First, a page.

Shoulder Center of Kentucky
Frequently Asked Questions
The rotator cuff is actually a group of 4 muscles that originate on the scapula, or shoulder blade, and attach around the head of the humerus, the "ball" at the shoulder end of the upper arm bone. These muscles are defined as arm "rotators," and the tendons of these muscles form a sort of cuff around the head of the humerus - thus the name. In function these muscles serve less as "rotators" and more as "stabilizers" working to keep the "ball" of the humerus "centered" in the "socket" of the scapula - the glenoid fossa. In rehabilitation, the philosophy of The Shoulder Center of Kentucky is to train and strengthen these muscles as stabilizers first. That is why many physical therapy patients at the Center will begin doing "closed-chain" exercises, with the weight of the arm supported either stationary - hand resting on a table or ball - or mobile - sliding the hand on a table top or incline.
The term "closed-chain" refers to the hand - distal end of the arm - being fixed or supported during shoulder motion. Most shoulder functions in sports, work or daily activities are "open-chain," where the hand is free in space, and the shoulder primarily works to get the hand into position to do something or help accelerate the hand as in throwing or swinging a tennis racquet. Closed-chain shoulder exercises are used as a progressive step in achieving safe, coordinated open-chain function. Research has shown that the muscle activity necessary for good open-chain shoulder function can be achieved in a more controlled and safe manner using closed-chain exercises. These exercises allow for the muscles around the shoulder (especially the rotator cuff) to be safely and appropriately activated early in shoulder rehabilitation.
Functional rehabilitation is the primary therapeutic exercise philosophy used in physical therapy at Lexington Clinic and The Shoulder Center of Kentucky. It involves continually designing and adjusting exercises that are as close to the ultimately desired function as possible. Physical therapists at Lexington Clinic and The Shoulder Center of Kentucky are experts in the creation and progression of these exercises that remain safe and achieve desired goals-whether those goals include throwing a baseball, swimming a mile, returning to a factory job or simply reaching the top shelf of a kitchen cupboard. In fact, these therapists are credited with creating many "functional shoulder exercises" that are now being used in physical therapy clinics around the country and in Europe.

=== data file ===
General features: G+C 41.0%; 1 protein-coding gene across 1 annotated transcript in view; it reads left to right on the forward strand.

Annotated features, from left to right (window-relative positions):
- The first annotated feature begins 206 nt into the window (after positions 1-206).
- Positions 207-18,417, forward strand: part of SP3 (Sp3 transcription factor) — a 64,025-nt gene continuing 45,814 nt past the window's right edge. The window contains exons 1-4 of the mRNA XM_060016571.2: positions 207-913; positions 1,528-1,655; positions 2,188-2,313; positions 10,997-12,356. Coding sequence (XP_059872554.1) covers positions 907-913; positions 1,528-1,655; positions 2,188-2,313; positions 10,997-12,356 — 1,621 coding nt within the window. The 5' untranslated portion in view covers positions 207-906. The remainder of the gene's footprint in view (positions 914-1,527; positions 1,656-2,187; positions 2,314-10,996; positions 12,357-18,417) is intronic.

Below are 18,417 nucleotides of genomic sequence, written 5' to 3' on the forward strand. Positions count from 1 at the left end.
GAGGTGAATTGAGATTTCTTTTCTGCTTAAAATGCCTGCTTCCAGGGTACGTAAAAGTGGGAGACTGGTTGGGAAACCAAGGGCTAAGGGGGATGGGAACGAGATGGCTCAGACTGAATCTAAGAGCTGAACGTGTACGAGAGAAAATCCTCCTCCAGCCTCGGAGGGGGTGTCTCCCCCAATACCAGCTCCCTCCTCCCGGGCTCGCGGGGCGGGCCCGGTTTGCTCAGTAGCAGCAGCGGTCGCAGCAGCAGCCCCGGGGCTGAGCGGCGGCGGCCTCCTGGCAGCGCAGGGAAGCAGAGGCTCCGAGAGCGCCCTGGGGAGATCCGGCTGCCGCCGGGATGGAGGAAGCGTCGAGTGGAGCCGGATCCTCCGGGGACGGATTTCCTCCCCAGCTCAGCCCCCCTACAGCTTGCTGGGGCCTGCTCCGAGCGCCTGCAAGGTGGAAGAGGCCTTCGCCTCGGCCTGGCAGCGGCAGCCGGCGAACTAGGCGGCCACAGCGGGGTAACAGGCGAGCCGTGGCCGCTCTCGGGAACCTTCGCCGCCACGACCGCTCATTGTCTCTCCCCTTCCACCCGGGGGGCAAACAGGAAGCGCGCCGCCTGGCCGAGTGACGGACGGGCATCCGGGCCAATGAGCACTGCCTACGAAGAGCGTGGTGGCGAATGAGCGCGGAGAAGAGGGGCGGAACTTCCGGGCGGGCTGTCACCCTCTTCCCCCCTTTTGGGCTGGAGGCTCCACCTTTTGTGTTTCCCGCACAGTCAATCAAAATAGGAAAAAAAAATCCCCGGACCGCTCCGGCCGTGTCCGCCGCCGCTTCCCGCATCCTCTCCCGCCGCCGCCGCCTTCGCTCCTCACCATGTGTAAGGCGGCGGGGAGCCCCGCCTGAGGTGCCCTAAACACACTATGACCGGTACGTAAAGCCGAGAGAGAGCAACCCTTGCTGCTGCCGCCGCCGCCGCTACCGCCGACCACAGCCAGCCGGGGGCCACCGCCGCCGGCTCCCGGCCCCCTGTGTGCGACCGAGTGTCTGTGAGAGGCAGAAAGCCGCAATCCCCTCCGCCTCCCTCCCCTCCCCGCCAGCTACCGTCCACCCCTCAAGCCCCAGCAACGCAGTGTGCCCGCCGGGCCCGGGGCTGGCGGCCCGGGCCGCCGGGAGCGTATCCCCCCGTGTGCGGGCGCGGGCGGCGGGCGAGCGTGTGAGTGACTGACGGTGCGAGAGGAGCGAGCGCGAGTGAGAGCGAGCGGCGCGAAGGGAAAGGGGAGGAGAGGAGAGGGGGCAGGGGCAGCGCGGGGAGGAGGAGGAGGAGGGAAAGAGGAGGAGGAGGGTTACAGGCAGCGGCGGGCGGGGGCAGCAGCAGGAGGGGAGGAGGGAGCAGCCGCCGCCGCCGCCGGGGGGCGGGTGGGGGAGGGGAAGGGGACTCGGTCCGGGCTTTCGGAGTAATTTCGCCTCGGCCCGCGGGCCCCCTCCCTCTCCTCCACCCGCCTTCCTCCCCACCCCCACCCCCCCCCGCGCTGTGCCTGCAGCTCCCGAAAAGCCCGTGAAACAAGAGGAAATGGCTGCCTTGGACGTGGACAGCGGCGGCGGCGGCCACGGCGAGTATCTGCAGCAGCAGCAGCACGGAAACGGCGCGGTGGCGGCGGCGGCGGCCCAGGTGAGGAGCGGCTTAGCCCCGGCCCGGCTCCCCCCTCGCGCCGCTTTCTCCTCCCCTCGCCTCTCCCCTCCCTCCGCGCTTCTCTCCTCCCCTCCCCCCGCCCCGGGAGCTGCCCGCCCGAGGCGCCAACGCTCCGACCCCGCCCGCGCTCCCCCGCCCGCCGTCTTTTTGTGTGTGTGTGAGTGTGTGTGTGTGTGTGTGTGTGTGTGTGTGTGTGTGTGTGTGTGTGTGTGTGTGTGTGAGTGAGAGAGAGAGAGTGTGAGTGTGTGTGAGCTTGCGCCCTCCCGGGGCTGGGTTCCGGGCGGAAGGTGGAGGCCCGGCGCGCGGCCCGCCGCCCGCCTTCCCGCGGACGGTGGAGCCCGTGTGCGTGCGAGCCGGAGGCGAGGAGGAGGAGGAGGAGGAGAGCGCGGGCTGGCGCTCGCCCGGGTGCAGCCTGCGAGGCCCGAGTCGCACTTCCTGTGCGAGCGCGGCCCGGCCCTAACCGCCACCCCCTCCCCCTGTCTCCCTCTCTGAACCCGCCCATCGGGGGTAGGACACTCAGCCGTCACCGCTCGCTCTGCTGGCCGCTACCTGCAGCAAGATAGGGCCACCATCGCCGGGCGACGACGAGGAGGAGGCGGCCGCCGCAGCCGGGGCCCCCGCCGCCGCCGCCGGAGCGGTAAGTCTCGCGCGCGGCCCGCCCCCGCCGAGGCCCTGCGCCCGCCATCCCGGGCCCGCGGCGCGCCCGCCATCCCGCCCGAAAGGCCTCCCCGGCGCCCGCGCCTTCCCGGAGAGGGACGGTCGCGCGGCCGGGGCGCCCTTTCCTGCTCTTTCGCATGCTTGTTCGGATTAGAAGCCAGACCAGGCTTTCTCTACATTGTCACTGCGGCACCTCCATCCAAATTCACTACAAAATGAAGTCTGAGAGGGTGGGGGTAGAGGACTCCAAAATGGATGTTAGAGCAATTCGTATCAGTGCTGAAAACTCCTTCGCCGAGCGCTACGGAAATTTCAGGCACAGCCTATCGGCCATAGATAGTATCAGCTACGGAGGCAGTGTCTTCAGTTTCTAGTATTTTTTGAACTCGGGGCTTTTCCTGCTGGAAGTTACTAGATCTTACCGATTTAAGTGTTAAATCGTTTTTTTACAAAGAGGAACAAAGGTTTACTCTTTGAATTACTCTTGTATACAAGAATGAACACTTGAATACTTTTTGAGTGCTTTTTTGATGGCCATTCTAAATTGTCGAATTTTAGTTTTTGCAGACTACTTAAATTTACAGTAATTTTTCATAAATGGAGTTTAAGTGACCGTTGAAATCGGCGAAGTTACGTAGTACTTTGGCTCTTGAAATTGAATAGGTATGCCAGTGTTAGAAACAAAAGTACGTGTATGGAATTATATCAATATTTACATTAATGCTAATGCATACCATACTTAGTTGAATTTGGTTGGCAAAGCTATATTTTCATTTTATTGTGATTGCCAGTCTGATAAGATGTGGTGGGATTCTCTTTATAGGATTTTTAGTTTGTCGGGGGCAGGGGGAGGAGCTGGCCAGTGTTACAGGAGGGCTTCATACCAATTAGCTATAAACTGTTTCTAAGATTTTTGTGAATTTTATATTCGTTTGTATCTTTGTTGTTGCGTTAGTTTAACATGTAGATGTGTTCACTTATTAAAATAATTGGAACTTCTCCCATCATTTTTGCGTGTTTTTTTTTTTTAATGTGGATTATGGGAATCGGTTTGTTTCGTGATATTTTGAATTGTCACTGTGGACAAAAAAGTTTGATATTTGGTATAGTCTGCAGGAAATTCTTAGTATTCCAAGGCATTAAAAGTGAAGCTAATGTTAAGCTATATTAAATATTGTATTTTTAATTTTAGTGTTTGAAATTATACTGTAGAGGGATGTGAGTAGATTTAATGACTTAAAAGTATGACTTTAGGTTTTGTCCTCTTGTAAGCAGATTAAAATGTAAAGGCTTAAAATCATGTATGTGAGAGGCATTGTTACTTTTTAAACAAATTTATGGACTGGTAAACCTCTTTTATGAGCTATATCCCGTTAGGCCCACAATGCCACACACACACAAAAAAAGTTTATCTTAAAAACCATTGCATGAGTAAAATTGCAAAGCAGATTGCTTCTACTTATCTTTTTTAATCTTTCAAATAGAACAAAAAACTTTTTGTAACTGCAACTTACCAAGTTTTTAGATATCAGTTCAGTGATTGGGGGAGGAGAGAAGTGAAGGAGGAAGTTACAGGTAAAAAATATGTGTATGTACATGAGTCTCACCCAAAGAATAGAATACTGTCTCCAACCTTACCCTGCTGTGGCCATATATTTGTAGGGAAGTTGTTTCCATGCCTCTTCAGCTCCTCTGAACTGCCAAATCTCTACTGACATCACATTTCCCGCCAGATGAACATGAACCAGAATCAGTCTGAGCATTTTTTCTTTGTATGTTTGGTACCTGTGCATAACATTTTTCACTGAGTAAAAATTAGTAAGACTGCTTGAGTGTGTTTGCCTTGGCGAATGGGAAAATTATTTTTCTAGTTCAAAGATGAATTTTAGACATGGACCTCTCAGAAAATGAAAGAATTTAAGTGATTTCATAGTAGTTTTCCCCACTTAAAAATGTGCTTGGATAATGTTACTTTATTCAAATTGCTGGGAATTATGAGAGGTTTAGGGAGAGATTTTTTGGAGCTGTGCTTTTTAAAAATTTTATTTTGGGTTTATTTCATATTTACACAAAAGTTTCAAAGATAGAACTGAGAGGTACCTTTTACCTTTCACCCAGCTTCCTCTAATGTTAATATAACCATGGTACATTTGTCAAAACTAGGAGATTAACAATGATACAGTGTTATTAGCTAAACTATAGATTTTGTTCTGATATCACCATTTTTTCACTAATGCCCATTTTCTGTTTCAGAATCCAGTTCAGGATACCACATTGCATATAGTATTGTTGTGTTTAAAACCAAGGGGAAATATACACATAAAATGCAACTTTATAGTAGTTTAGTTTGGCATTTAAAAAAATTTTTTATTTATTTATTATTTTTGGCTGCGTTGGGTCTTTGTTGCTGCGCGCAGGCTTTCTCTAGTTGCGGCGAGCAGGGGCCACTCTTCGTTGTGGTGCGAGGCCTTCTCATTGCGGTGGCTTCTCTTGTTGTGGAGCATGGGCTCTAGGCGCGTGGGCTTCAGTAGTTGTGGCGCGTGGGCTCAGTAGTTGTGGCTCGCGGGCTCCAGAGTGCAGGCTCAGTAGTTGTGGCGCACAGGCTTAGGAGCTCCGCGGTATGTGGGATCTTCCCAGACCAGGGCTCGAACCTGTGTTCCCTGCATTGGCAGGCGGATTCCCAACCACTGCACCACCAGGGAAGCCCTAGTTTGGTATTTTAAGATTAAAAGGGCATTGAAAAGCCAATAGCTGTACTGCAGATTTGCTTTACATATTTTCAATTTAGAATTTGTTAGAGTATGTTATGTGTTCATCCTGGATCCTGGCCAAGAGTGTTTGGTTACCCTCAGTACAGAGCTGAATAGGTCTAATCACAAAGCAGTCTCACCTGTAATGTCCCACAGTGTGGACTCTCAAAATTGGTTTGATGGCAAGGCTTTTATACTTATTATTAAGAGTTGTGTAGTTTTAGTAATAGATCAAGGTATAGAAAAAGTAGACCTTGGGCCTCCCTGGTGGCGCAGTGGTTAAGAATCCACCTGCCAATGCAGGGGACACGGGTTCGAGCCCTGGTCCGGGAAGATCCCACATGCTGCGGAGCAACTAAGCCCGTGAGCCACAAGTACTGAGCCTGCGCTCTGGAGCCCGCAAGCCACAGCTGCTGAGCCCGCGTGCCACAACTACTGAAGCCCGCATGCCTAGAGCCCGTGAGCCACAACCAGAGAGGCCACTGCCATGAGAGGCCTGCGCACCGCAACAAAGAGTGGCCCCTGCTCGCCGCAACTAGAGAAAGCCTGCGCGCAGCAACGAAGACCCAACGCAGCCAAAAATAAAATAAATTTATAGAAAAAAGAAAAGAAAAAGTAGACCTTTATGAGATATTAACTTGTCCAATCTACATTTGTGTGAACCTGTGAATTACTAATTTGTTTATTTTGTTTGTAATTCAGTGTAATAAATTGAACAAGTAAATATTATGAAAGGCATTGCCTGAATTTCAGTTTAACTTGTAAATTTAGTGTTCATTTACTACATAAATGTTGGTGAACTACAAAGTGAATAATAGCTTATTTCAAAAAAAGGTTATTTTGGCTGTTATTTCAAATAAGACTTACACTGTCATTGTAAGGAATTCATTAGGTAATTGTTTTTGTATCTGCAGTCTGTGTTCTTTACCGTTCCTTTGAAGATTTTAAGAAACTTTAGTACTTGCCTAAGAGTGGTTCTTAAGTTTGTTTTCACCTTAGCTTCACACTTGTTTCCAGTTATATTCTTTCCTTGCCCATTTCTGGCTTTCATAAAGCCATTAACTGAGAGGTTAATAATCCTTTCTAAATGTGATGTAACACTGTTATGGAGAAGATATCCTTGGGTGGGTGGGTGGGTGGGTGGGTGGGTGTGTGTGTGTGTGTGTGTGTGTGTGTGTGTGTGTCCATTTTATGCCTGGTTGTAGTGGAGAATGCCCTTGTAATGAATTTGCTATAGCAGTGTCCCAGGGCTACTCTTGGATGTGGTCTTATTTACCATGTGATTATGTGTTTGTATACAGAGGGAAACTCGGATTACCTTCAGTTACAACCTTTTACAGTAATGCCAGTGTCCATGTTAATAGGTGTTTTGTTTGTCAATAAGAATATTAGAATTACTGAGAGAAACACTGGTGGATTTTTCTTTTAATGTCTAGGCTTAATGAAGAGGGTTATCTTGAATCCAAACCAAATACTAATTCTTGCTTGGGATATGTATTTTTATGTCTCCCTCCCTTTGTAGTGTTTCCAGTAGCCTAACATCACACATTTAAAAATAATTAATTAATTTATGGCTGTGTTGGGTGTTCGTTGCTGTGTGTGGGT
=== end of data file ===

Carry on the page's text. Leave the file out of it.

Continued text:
The scapula, or shoulder blade, is an odd shaped bone on the upper back that has a vital role in controlling and regulating shoulder function. Many overuse shoulder injuries can be traced to scapular dysfunction. If the scapula is not moving correctly, the shoulder is at risk for abnormal loads on muscles, the development of instability (the feeling of the shoulder coming "out of joint"), and/or stress to other structures such as the glenoid labrum (a cartilage ring that acts as a "gasket" or "bumper" around the rim of the glenoid fossa or "socket"). Poor scapular control or function can also affect the acromioclavicular or sternoclavicular joints, often called AC joint and SC joint, respectively. The AC joint is on the top of the shoulder where the clavicle, or collar bone, attaches to the acromion, bony part of the scapula that is on the top of the shoulder. The SC joint is between the clavicle and the sternum, or breastbone. When the scapula doesn't function properly, over time these relatively immobile joints can become stressed, causing laxity, cartilage damage and/or pain.
Therapeutic exercise is exercise specifically designed to assist in the healing and restoration of function to injured or dysfunctional tissue. This tissue may be muscle, tendon, ligament, nerve, cartilage or even bone. These exercises often have the goal of increasing strength, endurance and/or range of motion. The physical therapists at The Shoulder Center of Kentucky are experts in the creation and progression of the exercises to safely maximize shoulder function.